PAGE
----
[William Guild was engineer of the train which on the 19th of April, 1813, plunged into Meadow Brook, on the line of the Stonington and Providence Railroad. It was his custom, as often as he passed his home, to whistle an "All's well" to his wife. He was found, after the disaster, dead, with his hand on the throttle-valve of his engine.]
Two low whistles, quaint and clear: That was the signal the engineer-- That was the signal that Guild, 'tis said-- Gave to his wife at Providence, As through the sleeping town, and thence, Out in the night, On to the light, Down past the farms, lying white, he sped!
As a husband's greeting, scant, no doubt, Yet to the woman looking out, Watching and waiting, no serenade, Love-song, or midnight roundelay Said what that whistle seemed to say: "To my trust true, So, love, to you! Working or waiting, good-night!" it said.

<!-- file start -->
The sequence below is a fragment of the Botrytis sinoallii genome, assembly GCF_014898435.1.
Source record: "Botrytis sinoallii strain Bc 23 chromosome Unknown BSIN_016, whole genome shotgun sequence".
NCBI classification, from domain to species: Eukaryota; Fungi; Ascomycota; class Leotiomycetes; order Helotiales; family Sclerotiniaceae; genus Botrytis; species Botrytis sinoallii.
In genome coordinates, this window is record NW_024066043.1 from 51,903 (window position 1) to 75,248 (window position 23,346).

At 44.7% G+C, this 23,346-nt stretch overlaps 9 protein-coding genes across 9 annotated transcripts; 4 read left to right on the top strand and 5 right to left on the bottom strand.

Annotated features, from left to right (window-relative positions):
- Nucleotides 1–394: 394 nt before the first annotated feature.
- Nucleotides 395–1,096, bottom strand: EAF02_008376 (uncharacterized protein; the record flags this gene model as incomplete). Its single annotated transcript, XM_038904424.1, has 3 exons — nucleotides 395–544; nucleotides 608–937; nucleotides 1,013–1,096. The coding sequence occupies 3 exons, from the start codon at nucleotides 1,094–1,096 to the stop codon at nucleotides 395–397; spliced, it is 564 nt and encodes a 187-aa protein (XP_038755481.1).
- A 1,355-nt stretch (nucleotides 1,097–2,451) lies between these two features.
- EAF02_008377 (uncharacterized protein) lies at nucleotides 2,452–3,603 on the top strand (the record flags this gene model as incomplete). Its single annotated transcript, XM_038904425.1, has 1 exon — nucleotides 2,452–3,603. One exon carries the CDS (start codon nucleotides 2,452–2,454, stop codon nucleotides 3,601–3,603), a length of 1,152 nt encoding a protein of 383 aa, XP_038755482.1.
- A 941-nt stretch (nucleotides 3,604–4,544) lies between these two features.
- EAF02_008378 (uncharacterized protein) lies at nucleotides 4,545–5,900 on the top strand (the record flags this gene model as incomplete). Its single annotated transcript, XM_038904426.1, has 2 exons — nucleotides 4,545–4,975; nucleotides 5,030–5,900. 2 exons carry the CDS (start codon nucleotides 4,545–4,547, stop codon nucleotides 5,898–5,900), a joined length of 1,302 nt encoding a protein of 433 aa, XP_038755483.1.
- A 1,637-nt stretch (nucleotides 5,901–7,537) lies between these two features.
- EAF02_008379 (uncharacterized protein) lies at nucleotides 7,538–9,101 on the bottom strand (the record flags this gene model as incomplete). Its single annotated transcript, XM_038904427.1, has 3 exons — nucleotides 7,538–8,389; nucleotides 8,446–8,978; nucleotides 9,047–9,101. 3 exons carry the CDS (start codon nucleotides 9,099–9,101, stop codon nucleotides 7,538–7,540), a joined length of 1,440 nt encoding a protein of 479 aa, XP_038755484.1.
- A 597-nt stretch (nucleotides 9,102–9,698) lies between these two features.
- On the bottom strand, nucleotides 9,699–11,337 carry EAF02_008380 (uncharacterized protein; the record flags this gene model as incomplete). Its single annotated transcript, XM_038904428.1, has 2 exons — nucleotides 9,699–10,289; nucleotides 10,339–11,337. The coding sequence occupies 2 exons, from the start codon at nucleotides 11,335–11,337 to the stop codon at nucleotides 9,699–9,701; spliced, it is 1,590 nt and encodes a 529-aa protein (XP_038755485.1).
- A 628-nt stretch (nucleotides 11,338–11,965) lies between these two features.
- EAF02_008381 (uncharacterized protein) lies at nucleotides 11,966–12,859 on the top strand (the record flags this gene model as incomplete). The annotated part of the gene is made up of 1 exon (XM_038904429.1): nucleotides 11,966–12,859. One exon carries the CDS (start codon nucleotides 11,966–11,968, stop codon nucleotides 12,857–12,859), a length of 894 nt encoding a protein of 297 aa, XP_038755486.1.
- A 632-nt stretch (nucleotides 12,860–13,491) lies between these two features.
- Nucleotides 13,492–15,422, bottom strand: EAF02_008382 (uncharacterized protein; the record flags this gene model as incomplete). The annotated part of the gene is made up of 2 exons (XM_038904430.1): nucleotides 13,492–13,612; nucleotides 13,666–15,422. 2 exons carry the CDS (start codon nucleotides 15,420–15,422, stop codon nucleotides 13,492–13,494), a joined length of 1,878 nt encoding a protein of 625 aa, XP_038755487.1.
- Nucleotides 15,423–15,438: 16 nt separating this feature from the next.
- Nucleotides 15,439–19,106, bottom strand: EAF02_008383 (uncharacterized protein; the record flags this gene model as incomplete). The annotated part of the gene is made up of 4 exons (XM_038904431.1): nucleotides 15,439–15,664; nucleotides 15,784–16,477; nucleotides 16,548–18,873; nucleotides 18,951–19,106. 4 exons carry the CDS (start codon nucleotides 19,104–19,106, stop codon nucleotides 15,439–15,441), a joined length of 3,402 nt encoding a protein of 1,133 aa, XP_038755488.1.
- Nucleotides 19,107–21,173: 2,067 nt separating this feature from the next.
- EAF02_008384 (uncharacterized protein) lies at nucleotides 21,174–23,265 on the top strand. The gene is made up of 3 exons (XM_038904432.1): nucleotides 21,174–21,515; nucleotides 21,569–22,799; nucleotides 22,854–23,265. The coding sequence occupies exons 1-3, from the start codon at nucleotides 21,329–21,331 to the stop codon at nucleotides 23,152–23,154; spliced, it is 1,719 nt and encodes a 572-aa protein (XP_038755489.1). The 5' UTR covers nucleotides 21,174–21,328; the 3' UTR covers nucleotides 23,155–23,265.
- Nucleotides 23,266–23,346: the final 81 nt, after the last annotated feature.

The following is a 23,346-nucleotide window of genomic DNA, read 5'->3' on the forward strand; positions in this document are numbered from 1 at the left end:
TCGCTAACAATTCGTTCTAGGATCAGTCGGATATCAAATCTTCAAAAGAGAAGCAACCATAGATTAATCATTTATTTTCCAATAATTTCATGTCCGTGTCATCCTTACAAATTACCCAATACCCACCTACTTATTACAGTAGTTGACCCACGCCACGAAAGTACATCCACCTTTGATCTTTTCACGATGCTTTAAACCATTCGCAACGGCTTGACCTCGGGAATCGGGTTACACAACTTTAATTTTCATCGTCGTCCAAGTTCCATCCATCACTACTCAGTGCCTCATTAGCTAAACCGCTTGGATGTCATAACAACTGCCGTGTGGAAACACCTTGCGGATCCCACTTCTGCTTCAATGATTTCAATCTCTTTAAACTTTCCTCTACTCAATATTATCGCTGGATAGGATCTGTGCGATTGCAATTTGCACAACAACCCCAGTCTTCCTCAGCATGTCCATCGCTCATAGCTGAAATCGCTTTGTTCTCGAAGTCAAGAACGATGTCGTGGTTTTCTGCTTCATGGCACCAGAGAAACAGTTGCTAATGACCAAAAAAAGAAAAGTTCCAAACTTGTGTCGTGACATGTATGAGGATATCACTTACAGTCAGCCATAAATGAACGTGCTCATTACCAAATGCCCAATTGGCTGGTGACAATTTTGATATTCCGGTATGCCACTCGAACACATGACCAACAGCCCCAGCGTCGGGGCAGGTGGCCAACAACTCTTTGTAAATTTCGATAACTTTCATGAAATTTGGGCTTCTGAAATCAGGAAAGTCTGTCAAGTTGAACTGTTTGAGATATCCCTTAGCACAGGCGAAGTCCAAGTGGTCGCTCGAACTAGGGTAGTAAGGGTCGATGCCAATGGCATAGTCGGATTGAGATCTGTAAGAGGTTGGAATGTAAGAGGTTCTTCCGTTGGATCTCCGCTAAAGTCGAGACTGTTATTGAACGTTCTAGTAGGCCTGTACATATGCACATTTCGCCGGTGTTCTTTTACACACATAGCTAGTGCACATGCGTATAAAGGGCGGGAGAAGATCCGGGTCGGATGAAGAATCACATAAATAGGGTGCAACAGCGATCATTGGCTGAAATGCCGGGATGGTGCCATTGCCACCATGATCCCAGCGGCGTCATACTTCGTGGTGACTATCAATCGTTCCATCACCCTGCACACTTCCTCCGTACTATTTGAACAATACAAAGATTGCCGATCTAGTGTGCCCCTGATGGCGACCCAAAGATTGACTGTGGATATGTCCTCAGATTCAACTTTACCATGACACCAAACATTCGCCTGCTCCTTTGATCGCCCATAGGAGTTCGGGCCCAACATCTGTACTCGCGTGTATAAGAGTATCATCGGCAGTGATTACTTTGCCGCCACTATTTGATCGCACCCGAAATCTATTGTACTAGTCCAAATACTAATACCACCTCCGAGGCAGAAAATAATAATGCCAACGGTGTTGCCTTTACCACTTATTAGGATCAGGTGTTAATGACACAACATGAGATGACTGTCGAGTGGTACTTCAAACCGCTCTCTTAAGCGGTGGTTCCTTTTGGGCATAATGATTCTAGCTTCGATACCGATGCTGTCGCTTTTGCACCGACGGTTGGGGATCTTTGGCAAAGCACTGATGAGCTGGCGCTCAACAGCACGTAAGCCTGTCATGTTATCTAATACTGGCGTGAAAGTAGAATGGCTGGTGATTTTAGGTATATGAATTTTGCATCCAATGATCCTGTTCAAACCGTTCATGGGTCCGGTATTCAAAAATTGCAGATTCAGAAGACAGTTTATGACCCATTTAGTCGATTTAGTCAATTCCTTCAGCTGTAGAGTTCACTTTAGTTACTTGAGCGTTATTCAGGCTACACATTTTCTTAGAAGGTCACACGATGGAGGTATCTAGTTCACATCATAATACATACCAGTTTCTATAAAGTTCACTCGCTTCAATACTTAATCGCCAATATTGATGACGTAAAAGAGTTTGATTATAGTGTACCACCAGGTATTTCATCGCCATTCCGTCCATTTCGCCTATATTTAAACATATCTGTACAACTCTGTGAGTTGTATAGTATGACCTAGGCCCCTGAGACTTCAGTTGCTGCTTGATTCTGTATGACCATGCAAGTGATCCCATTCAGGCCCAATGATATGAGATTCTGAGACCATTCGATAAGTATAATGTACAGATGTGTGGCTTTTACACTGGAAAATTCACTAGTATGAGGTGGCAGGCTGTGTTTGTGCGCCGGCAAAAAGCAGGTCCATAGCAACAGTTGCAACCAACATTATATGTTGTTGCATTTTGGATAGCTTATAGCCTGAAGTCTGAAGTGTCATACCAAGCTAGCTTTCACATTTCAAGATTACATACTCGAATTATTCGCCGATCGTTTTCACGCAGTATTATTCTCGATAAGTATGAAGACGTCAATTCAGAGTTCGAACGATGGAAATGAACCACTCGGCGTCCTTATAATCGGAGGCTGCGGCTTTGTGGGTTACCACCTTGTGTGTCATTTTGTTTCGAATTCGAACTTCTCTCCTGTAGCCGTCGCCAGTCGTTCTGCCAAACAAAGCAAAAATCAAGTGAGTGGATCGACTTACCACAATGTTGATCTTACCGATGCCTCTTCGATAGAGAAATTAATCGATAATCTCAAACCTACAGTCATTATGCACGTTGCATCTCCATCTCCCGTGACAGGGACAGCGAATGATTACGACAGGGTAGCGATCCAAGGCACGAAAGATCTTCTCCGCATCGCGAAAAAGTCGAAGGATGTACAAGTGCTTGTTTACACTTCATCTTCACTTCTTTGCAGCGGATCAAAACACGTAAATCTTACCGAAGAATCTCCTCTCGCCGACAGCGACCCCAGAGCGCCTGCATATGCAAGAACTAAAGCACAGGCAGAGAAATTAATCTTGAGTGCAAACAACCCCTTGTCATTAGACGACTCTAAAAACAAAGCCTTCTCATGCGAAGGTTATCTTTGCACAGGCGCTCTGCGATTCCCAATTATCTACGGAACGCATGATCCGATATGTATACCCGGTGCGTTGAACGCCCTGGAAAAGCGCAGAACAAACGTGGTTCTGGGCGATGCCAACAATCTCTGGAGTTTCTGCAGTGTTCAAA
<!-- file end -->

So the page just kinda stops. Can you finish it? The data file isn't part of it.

Brisk young bagmen, tourists fine, Old commuters along the line, Brakemen and porters glanced ahead, Smiled as the signal, sharp, intense, Pierced through the shadows of Providence: "Nothing amiss-- Nothing!--it is Only Guild calling his wife," they said.
Summer and winter the old refrain Rang o'er the billows of ripening grain, Pierced through the budding boughs o'erhead, Flew down the track when the red leaves burned Like living coals from the engine spurned; Sang as it flew, "To our trust true, First of all, duty. Good-night!" it said.
And then, one night, it was heard no more From Stonington over Rhode Island shore, And the folk in Providence smiled and said As they turned in their beds, "The engineer Has once forgotten his midnight cheer." ONE only knew, To his trust true, Guild lay under his engine, dead.
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